Another claim by the authors is based on selective evidence. Non-calorically sweetened beverages were ranked lower than water, tea, and coffee partly on the basis of what the authors refer to as a "new literature" in rodents suggesting that high sweetness in beverages may contribute to conditioning for a higher preference for sweetness. However, evidence in humans suggests that this is not the case: children have an innate preference for sweet tastes that naturally declines in adolescents and adults (9), and restricting sweet tasting foods increases, rather than decreases, preference for sweet tastes (10). Moreover, most studies show no difference in preference for sweet tastes between obese and nonobese adults, suggesting that this trait may not affect body weight (9).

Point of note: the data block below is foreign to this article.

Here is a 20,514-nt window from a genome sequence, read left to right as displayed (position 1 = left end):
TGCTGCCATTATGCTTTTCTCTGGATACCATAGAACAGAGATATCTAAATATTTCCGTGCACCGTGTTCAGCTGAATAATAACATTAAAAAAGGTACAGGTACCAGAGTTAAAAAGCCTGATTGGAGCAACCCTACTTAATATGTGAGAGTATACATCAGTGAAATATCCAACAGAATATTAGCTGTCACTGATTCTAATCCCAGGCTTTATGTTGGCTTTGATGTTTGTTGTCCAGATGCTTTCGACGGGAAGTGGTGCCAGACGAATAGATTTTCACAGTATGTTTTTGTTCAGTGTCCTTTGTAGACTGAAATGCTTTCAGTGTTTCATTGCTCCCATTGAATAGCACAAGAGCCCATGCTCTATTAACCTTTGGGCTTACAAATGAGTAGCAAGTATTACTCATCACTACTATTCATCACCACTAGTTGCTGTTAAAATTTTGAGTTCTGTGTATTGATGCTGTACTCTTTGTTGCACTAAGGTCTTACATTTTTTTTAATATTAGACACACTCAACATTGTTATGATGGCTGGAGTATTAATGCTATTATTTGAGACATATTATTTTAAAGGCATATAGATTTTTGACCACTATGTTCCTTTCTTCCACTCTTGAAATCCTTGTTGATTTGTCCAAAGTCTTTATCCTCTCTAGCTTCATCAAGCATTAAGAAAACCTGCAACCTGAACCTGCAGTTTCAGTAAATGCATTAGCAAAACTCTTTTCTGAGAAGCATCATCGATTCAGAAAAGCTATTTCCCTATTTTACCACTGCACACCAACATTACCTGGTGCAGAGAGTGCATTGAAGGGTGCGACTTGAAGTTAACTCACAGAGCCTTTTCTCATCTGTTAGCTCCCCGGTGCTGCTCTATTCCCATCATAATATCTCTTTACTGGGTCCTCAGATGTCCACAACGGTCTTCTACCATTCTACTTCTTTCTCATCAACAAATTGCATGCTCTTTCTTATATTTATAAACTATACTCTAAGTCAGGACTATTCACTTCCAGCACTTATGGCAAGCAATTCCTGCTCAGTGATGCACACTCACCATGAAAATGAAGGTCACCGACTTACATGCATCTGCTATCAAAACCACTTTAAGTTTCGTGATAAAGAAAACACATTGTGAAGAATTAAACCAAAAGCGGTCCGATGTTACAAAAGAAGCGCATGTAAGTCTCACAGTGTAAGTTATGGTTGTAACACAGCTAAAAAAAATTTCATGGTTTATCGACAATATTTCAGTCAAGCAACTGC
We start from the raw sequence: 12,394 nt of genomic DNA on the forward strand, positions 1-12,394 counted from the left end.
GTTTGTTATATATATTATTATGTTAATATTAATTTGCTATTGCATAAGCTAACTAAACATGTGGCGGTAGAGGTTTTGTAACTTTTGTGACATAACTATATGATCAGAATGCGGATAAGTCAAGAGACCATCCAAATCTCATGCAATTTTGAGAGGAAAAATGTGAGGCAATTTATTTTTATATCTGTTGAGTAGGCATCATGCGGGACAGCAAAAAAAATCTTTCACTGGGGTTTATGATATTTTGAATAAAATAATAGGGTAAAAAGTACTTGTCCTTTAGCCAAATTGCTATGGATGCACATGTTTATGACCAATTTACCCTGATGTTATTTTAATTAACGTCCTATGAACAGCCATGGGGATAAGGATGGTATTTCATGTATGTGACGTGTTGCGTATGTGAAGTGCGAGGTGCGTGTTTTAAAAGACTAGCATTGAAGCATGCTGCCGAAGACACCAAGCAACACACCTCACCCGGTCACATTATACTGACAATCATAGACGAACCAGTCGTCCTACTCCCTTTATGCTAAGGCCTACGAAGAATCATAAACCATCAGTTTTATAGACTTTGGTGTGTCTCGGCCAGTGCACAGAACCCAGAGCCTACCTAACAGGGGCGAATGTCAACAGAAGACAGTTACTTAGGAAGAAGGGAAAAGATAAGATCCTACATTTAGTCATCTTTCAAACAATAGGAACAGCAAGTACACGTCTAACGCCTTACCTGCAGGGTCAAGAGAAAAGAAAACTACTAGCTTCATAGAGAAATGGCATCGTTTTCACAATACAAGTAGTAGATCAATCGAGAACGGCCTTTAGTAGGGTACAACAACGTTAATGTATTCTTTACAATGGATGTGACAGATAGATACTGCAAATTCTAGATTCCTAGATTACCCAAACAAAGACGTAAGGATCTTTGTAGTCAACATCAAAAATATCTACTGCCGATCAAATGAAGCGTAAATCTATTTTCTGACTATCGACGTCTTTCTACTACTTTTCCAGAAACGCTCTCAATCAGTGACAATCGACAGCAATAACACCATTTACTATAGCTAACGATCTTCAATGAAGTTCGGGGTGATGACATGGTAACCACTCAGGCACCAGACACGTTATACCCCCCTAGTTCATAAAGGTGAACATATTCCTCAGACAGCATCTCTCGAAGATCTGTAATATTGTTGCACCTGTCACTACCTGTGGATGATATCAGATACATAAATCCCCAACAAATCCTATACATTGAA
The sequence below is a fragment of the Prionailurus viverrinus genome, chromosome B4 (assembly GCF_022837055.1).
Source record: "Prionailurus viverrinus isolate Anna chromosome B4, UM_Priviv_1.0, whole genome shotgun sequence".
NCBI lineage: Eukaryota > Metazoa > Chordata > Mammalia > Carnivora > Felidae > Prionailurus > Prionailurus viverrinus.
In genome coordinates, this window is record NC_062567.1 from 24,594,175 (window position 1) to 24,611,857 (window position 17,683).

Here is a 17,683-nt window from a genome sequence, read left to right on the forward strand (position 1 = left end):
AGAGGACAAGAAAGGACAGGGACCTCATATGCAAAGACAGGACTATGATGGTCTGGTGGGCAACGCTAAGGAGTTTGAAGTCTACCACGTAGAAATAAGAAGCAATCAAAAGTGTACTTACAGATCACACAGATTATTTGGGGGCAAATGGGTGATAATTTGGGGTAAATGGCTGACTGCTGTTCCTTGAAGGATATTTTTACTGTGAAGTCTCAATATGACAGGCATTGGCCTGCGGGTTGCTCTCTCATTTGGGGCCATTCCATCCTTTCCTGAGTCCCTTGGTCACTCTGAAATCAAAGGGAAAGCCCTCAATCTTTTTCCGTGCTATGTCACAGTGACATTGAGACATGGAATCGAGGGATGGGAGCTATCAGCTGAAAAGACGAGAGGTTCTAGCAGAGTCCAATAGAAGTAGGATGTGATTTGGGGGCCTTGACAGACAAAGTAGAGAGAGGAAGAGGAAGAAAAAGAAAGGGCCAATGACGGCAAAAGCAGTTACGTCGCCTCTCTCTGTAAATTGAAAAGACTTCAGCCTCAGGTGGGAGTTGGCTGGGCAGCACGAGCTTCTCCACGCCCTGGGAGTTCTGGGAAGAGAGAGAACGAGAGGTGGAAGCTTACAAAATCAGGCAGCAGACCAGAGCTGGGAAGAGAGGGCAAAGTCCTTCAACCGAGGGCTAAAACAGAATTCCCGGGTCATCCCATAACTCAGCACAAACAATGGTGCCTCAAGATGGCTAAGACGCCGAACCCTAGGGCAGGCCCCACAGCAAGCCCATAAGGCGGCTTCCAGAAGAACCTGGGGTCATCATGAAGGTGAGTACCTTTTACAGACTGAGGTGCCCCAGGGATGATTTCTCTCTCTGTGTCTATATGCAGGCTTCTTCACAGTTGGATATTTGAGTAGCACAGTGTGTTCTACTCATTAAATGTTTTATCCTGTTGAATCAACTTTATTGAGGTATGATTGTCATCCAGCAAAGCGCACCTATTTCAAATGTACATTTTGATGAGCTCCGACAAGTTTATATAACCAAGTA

Another concern is the ideal pattern of beverage consumption proposed. No evidence is provided to justify the recommended ranges of intakes for each beverage category, resulting in ranges that appear to be arbitrary. Why, for instance, is the maximum intake level for low-fat and skim milk and soy beverages 16 fl oz/d as opposed to 15 or 17 fl oz/d? Furthermore, the authors do not consider different needs for different age or sex groups or for varying energy requirements. The importance of fluids, calories, and nutrients depend on these factors.

In conclusion, the proposed beverage guidance system is based on selective evidence and the belief that some beverages are inherently healthier than others regardless of overall diet. An evidence-based approach and more research are required to assess the influence of beverages on health.